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CANCER OF UNKNOWN PRIMARY FOUNDATION

NICE decide not to review the CUP Guideline

April 12, 2017

NICE have decided not to review the CUP Guideline having been advised of advances in immunohistochemistry markers and molecular profiling since the guideline was developed. The decision is shown here and, more interestingly, the evidence on which the decision was made is shown here.
The recommendations from the review question are:
Immunohistochemistry
1.2.2.7 Use a panel of antibodies comprising cytokeratin 7 (CK7), CK20, thyroid transcription factor-1 (TTF-1), placental alkaline phosphatase (PLAP), oestrogen receptor (ER; women only) and PSA (men only) in all patients with adenocarcinoma of unknown origin.
1.2.2.8 Use additional immunohistochemistry to refine the differential diagnosis, guided by the results of the panel of antibodies in recommendation 1.2.2.7 and the clinical picture.
Gene-expression-based profiling
1.2.2.9 Do not use gene-expression-based profiling to identify primary tumours in patients with provisional CUP.
Our comment
It is disappointing, but not surprising, that the evidence is not (yet) sufficient to incorporate gene expression profiling in the patient work-up. The cost to the NHS would be significant but there would be potential savings (as part of the Guideline development the number of investigations per patient was found to average nineteen).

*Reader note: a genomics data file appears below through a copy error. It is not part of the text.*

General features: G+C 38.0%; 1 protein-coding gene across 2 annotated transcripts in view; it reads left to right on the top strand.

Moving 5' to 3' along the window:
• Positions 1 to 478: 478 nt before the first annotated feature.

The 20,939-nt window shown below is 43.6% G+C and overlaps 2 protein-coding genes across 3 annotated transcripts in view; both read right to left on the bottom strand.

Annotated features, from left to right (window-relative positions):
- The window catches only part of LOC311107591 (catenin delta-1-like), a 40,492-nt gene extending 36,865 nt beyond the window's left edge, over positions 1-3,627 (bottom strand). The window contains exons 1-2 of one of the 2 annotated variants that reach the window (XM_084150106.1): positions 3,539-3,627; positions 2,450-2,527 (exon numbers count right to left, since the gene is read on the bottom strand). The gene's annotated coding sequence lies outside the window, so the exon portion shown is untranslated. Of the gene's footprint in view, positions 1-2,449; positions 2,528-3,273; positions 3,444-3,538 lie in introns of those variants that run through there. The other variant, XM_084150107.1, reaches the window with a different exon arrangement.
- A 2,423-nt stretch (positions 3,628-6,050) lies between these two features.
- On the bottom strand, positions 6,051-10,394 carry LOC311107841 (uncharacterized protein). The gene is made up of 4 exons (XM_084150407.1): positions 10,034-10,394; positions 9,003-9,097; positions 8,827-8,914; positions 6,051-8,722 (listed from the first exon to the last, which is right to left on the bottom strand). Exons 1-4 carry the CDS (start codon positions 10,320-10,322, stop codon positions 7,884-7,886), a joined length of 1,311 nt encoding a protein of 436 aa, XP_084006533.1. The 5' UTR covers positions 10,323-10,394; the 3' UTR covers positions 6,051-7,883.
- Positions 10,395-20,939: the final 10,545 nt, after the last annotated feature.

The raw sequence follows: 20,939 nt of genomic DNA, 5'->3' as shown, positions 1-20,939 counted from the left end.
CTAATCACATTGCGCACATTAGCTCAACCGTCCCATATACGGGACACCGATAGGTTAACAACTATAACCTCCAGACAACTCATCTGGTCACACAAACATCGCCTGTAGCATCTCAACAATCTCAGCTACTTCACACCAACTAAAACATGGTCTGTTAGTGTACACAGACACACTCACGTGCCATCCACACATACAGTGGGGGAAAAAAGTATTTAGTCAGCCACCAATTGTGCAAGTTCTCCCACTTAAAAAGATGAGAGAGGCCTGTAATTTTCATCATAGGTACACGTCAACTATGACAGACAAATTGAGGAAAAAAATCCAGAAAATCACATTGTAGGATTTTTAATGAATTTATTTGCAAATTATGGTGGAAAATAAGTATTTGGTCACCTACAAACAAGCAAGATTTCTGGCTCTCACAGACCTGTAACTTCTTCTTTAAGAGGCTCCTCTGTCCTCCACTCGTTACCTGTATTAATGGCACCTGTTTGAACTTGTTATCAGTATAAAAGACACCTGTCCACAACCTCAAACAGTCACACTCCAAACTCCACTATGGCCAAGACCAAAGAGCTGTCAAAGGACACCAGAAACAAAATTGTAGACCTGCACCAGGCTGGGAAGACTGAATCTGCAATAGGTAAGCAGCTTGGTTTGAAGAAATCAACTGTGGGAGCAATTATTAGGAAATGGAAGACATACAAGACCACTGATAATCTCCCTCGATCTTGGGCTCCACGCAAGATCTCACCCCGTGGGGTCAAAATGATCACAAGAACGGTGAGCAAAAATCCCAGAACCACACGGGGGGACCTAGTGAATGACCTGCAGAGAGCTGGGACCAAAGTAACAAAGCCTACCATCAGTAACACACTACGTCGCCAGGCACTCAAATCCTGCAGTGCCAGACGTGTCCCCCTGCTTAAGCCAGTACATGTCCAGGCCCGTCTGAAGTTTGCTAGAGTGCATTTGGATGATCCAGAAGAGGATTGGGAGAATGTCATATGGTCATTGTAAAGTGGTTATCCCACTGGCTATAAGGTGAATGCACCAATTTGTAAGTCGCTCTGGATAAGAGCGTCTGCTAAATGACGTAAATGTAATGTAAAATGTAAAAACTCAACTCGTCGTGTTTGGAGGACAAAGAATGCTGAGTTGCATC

The evidence for the clinical relevance of molecular profiling is building as the evidence elicited by NICE shows.
In one place it notes: ‘A few studies directly compared gene expression testing with immunohistochemistry and appeared to be more accurate.’ Our view as a charity is that the patient benefits most (in 2017) from a combination of IHC and molecular profiling to (attempt to) determine the primary site of the cancer. There will be some patients prepared to pay for molecular profiling and this should be explained and facilitated by treating oncologists where it is appropriate.  Molecular science is fast moving and the research on ‘actionable mutations’ may be a promising avenue. What is needed is research, research and more research to validate different approaches to either eliminate the occult nature of the primary; or to target treatment effectively where the primary site is largely irrelevant.



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